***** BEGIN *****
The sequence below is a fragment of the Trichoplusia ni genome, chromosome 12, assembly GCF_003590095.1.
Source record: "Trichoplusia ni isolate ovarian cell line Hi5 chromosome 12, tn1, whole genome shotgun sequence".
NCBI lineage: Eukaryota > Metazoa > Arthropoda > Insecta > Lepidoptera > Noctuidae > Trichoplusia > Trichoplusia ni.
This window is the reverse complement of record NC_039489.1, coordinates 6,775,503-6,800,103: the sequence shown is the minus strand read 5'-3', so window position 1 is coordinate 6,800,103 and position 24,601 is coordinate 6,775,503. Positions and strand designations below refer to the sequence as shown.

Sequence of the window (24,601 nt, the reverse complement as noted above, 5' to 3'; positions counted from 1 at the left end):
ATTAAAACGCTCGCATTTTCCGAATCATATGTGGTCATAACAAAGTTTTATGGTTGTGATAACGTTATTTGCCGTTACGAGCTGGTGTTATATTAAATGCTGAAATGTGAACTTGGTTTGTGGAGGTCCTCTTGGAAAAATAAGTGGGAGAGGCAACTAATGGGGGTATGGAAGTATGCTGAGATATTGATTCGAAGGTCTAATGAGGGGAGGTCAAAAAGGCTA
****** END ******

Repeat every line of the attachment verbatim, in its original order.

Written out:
The sequence below is a fragment of the Trichoplusia ni genome, chromosome 12, assembly GCF_003590095.1.
Source record: "Trichoplusia ni isolate ovarian cell line Hi5 chromosome 12, tn1, whole genome shotgun sequence".
NCBI lineage: Eukaryota > Metazoa > Arthropoda > Insecta > Lepidoptera > Noctuidae > Trichoplusia > Trichoplusia ni.
This window is the reverse complement of record NC_039489.1, coordinates 6,775,503-6,800,103: the sequence shown is the minus strand read 5'-3', so window position 1 is coordinate 6,800,103 and position 24,601 is coordinate 6,775,503. Positions and strand designations below refer to the sequence as shown.

Sequence of the window (24,601 nt, the reverse complement as noted above, 5' to 3'; positions counted from 1 at the left end):
ATTAAAACGCTCGCATTTTCCGAATCATATGTGGTCATAACAAAGTTTTATGGTTGTGATAACGTTATTTGCCGTTACGAGCTGGTGTTATATTAAATGCTGAAATGTGAACTTGGTTTGTGGAGGTCCTCTTGGAAAAATAAGTGGGAGAGGCAACTAATGGGGGTATGGAAGTATGCTGAGATATTGATTCGAAGGTCTAATGAGGGGAGGTCAAAAAGGCTA